The ultimate product of this merging of traditional Hollywood with Swanberg’s experimental technique, is a much more accessible movie than his previous work. Swanberg puts this down to two things, “It’s hard for me to factor the mental change that happens when you see famous people in the movie. I suspect, for an audience, that automatically it feels more like a movie when there’s recognisable actors in it.” He reflects, before continuing,
“The desire from my end was big, to just embrace film language, and proper filmmaking techniques and things like that, just to try it. I basically had spent so long rebelling against the way movies were made, trying to reinvent the way movies were made, that it had become a challenge to try to make something the way movies were made. And I’m still interested in that challenge.”
Going back to his traditional style of shooting
In spite of his interest in facing that challenge, Swanberg isn’t prepared to completely forgo his previous way of working just yet. Immediately after wrapping on Drinking Buddies, Swanberg reteamed with Kendrick and Richardson to shoot another film. This time on a much smaller scale,
“Happy Christmas, the movie I shot after Drinking Buddies, has a crew of five people, and there’s just a level of intimacy that you achieve that way that you’re not going to get with a crew of thirty people. At least, I’m not a skilled enough director yet to get it. So I’ll probably be working on dual fronts for the next several years on super-tiny things with my friends, and then much bigger things.”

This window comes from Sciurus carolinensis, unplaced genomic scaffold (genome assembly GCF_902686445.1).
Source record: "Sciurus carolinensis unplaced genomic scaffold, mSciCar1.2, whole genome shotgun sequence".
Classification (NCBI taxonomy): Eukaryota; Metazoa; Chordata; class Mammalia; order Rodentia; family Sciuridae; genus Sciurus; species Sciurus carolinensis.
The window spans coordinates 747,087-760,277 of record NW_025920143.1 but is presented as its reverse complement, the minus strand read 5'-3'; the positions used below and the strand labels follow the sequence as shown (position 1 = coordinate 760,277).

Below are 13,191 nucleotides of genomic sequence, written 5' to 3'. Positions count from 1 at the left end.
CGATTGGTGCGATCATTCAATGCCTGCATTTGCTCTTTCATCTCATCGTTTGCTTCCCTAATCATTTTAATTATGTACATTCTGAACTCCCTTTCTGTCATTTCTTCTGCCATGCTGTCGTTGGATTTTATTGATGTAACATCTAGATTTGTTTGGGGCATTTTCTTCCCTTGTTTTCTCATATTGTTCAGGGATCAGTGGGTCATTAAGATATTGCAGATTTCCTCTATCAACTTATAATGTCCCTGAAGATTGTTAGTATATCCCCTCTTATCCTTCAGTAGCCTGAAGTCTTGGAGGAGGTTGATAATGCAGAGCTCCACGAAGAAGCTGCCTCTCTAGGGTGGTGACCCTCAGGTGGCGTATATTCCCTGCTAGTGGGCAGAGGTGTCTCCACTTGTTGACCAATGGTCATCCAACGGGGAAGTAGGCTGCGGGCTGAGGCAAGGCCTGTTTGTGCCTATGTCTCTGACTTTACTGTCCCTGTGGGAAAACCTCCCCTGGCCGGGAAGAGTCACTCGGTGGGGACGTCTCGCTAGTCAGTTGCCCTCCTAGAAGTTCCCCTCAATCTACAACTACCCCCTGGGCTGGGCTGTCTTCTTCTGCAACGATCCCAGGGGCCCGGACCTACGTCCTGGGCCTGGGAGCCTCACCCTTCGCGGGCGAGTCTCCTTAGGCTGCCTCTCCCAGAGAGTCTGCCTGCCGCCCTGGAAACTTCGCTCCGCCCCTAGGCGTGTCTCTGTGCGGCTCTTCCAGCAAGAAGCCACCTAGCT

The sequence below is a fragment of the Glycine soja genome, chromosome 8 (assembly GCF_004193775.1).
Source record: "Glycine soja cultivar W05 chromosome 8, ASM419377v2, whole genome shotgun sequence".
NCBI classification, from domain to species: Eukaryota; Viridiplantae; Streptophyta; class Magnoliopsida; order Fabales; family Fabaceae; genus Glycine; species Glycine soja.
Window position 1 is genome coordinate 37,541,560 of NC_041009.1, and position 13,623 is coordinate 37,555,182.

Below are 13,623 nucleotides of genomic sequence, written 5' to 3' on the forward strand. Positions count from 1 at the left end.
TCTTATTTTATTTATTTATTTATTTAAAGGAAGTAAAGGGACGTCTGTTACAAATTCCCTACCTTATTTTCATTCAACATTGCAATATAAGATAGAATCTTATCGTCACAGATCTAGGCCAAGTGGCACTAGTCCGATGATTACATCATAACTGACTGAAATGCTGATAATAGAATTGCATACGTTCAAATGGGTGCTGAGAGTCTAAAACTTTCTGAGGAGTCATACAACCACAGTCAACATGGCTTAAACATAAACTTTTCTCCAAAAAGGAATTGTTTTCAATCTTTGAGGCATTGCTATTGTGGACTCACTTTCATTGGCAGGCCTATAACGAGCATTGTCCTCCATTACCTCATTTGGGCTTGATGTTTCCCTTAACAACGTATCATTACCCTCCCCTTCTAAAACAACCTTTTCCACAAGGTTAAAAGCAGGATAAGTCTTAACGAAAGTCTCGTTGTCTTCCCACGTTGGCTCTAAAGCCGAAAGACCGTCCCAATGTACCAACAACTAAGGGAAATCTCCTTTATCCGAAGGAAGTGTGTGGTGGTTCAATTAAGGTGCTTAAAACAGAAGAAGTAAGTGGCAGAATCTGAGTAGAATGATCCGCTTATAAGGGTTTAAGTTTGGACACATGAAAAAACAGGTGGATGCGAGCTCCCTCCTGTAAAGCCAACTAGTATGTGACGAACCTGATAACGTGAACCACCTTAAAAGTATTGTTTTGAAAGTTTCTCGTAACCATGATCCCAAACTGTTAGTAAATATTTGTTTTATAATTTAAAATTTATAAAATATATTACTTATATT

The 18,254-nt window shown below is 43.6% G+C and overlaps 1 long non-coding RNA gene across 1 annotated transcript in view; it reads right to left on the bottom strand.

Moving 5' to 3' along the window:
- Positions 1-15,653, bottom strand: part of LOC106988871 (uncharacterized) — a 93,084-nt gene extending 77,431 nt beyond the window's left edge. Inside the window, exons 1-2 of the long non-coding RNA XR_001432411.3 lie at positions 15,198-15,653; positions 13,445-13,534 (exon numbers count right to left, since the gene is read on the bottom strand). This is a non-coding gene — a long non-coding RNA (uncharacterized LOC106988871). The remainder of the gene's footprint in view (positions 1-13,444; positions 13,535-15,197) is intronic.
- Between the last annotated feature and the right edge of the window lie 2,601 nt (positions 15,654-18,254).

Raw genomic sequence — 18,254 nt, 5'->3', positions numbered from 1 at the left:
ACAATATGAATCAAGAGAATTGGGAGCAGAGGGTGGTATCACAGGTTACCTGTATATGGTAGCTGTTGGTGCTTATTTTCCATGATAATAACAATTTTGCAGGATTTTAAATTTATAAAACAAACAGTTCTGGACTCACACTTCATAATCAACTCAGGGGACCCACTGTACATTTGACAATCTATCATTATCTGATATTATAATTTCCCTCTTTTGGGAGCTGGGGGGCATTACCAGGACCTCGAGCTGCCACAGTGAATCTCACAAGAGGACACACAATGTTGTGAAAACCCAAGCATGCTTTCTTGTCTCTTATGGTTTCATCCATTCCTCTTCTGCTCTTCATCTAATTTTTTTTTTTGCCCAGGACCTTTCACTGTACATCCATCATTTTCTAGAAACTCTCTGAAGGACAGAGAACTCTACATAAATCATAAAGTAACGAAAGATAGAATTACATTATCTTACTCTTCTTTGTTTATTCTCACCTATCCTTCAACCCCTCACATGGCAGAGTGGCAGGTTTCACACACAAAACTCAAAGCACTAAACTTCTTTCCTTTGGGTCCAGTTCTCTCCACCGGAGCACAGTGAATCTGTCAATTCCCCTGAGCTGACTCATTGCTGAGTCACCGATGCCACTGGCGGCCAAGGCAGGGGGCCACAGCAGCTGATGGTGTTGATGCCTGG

Looking to the Future
Recently Hollywood has come calling for the stars of the mumblecore scene. Greta Gerwig has worked with Ben Stiller and Woody Allen, while Mark Duplass featured prominently in Zero Dark Thirty, so is there any chance of Swanberg following their lead, and perhaps taking on an action movie?
“I’m not a technical director, and I can’t imagine conceiving that. I watched Gravity. I can’t imagine spending time visualising this stuff, working with effects people, building new pieces of technology. It’s just all so diametrically opposed to what I find exciting about filmmaking, which is being in a location working with actors. So there’s no real strong desire on my part to do that, other than as a learning experience.”
Drinking buddies is out in cinemas now, and you can read our review here.